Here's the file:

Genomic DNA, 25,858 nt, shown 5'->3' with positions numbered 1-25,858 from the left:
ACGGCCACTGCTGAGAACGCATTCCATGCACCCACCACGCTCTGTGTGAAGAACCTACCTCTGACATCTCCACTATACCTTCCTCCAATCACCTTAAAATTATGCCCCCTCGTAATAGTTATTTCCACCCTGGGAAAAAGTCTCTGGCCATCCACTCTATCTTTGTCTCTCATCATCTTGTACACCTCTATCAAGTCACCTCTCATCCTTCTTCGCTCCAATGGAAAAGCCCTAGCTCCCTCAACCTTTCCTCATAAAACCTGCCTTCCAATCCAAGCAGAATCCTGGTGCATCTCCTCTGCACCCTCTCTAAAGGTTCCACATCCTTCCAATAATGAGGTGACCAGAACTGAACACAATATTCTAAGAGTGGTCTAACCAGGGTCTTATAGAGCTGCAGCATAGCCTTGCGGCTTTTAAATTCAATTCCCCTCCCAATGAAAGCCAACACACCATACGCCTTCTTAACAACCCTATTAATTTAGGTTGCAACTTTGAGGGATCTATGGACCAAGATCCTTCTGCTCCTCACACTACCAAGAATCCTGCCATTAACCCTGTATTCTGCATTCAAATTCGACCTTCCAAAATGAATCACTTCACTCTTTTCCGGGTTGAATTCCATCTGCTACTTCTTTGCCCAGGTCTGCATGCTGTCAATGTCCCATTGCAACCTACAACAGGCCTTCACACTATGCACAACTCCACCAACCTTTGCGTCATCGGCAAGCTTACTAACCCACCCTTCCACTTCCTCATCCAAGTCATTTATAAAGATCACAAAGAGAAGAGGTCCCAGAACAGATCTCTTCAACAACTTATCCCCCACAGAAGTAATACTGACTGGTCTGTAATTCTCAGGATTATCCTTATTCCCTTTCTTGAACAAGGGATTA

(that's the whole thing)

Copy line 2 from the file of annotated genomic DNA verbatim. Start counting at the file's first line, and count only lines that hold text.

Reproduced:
ACGGCCACTGCTGAGAACGCATTCCATGCACCCACCACGCTCTGTGTGAAGAACCTACCTCTGACATCTCCACTATACCTTCCTCCAATCACCTTAAAATTATGCCCCCTCGTAATAGTTATTTCCACCCTGGGAAAAAGTCTCTGGCCATCCACTCTATCTTTGTCTCTCATCATCTTGTACACCTCTATCAAGTCACCTCTCATCCTTCTTCGCTCCAATGGAAAAGCCCTAGCTCCCTCAACCTTTCCTCATAAAACCTGCCTTCCAATCCAAGCAGAATCCTGGTGCATCTCCTCTGCACCCTCTCTAAAGGTTCCACATCCTTCCAATAATGAGGTGACCAGAACTGAACACAATATTCTAAGAGTGGTCTAACCAGGGTCTTATAGAGCTGCAGCATAGCCTTGCGGCTTTTAAATTCAATTCCCCTCCCAATGAAAGCCAACACACCATACGCCTTCTTAACAACCCTATTAATTTAGGTTGCAACTTTGAGGGATCTATGGACCAAGATCCTTCTGCTCCTCACACTACCAAGAATCCTGCCATTAACCCTGTATTCTGCATTCAAATTCGACCTTCCAAAATGAATCACTTCACTCTTTTCCGGGTTGAATTCCATCTGCTACTTCTTTGCCCAGGTCTGCATGCTGTCAATGTCCCATTGCAACCTACAACAGGCCTTCACACTATGCACAACTCCACCAACCTTTGCGTCATCGGCAAGCTTACTAACCCACCCTTCCACTTCCTCATCCAAGTCATTTATAAAGATCACAAAGAGAAGAGGTCCCAGAACAGATCTCTTCAACAACTTATCCCCCACAGAAGTAATACTGACTGGTCTGTAATTCTCAGGATTATCCTTATTCCCTTTCTTGAACAAGGGATTA